High gas and food prices kept inflation elevated last month, but the minimal increase will likely have little effect on consumer spending, according to UCSB economics professor Peter Rupert, director of the UCSB Economic Forecast Project.
The annual inflation rate rose 2.2 percent in April, the fastest pace in 12 months, after increasing 1.8 percent in March, the Commerce Department reported. Excluding food and energy, prices increased 1 percent last month.
The core personal consumption expenditures price index saw minimal gains as did consumer spending, according to the Commerce Department.
“Inflation is a little higher than normal in the past two years but this rate of inflation isn’t affecting much in terms of spending,” Rupert said.
The economy is seeing a general rise in prices, whether they are related to food or wages, he said.
“We’re not at a point yet where inflation has had an effect on individuals’ behaviors,” Rupert said.
Gas prices have eased slightly, Santa Barbara’s average price of unleaded gas dropped to $4.177 a gallon Friday from $4.247 a week ago. The national average also dipped, to $3.794 from $3.894, while a barrel of crude oil is going for $100.830, according to GasBuddy.com.
Santa Barbara residents can find the cheapest gas at Educated Car Wash, 3735 State St., at $3.89 a gallon. The next cheapest is $3.97 a gallon in Carpinteria, at ARCO, 1116 Casitas Pass Road, and the 76 Station, 4401 N. Via Real.
The cheapest diesel fuel was selling at Conserv Fuel, 150 S. La Cumbre Road, at $4.37 a gallon.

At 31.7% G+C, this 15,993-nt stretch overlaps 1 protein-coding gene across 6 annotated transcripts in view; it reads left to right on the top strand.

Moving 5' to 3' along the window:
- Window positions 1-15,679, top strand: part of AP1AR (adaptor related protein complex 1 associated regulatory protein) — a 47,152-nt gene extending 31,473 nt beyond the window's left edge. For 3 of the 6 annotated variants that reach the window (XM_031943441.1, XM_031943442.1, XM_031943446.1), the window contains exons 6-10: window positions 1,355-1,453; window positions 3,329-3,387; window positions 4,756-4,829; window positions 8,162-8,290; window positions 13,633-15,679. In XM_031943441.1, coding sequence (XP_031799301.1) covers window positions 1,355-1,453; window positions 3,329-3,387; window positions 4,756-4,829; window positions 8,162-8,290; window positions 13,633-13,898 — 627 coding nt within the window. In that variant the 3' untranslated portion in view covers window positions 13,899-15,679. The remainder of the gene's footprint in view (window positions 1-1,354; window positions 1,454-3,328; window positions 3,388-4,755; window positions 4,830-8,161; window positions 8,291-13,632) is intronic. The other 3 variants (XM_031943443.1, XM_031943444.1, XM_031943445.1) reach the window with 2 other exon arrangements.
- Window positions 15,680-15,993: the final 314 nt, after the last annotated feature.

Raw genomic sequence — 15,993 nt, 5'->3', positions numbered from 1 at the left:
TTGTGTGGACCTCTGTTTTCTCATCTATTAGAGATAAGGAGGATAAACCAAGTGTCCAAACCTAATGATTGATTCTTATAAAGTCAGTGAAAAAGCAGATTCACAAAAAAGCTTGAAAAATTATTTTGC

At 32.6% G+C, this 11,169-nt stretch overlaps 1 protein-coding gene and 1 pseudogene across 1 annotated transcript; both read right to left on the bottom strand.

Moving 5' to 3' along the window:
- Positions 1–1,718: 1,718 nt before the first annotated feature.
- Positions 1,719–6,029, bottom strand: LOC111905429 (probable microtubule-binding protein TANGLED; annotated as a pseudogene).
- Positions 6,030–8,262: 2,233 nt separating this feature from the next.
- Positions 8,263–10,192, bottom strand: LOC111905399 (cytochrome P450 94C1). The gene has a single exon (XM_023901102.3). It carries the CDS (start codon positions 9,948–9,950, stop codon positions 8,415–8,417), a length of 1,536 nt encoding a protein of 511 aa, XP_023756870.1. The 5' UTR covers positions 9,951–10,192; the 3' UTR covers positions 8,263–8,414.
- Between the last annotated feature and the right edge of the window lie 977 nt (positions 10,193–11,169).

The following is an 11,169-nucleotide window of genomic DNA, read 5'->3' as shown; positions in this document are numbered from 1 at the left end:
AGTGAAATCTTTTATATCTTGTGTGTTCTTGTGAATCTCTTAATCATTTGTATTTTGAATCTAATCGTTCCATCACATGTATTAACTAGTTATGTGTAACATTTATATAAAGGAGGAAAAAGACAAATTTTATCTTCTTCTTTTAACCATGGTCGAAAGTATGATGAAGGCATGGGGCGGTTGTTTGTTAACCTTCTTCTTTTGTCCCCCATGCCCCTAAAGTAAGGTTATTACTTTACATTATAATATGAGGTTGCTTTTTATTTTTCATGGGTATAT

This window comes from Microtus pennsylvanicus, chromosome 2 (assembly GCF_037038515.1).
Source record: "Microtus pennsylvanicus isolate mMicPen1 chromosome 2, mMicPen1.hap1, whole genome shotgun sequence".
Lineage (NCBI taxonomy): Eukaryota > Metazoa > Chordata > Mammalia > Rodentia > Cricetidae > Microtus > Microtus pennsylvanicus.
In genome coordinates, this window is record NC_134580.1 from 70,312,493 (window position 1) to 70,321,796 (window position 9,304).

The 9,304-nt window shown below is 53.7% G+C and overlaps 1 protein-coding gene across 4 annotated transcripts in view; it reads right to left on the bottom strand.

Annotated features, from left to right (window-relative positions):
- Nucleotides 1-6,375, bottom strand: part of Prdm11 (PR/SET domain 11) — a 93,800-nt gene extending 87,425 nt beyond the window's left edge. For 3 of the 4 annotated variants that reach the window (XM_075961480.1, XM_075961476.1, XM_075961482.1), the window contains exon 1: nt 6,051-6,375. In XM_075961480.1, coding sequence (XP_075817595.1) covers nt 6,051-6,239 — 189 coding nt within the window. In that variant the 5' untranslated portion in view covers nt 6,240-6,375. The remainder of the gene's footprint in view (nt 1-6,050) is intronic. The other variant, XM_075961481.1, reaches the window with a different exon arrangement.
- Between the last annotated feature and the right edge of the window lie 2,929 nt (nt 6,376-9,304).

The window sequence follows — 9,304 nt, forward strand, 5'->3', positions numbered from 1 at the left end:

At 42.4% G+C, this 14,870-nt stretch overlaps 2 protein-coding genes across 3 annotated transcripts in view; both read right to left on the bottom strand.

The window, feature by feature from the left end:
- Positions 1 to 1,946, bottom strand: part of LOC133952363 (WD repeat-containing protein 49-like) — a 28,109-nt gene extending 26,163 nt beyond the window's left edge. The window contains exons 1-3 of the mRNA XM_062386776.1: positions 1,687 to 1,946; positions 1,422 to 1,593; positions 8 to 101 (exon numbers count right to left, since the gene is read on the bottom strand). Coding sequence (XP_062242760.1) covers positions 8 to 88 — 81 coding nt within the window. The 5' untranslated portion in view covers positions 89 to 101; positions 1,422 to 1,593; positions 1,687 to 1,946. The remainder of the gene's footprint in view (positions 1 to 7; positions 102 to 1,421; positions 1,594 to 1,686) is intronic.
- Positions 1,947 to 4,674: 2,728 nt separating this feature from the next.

Inflation and gas prices have a direct impact on the profit margin of businesses like the O Street Truck, a gourmet mobile food operation. Molly Mull, vice president of marketing for the Santa Barbara startup, said the company has chosen not to pass those bills on to the customer.
“I don’t see us changing prices,” she said. “We’re definitely not raising them because the whole point is to provide food at a great prices,” although that’s not the case at a restaurant like Olive Street Table, she added.
Although inflation shouldn’t be worrisome, the economy’s gradual recovery may be, Rupert said. For instance, new-home sales rose 7.3 percent in April to a seasonally adjusted annual rate of 323,000. But a healthy real estate market would produce a pace of about 700,000 new-home sales a month, according to the Commerce Department.
“Recovery is very gradual, we’re continuing to sputter, we just saw some not-so-great housing numbers, GDP is fairly weak yesterday and I think it’s much weaker than people think,” Rupert said. “You can expect to see unemployment stuck around 8 percent for a couple years.”
Deflation was another concern six months ago, Rupert said, but the gradual and steady rise in prices over the past six months have offset those initial concerns.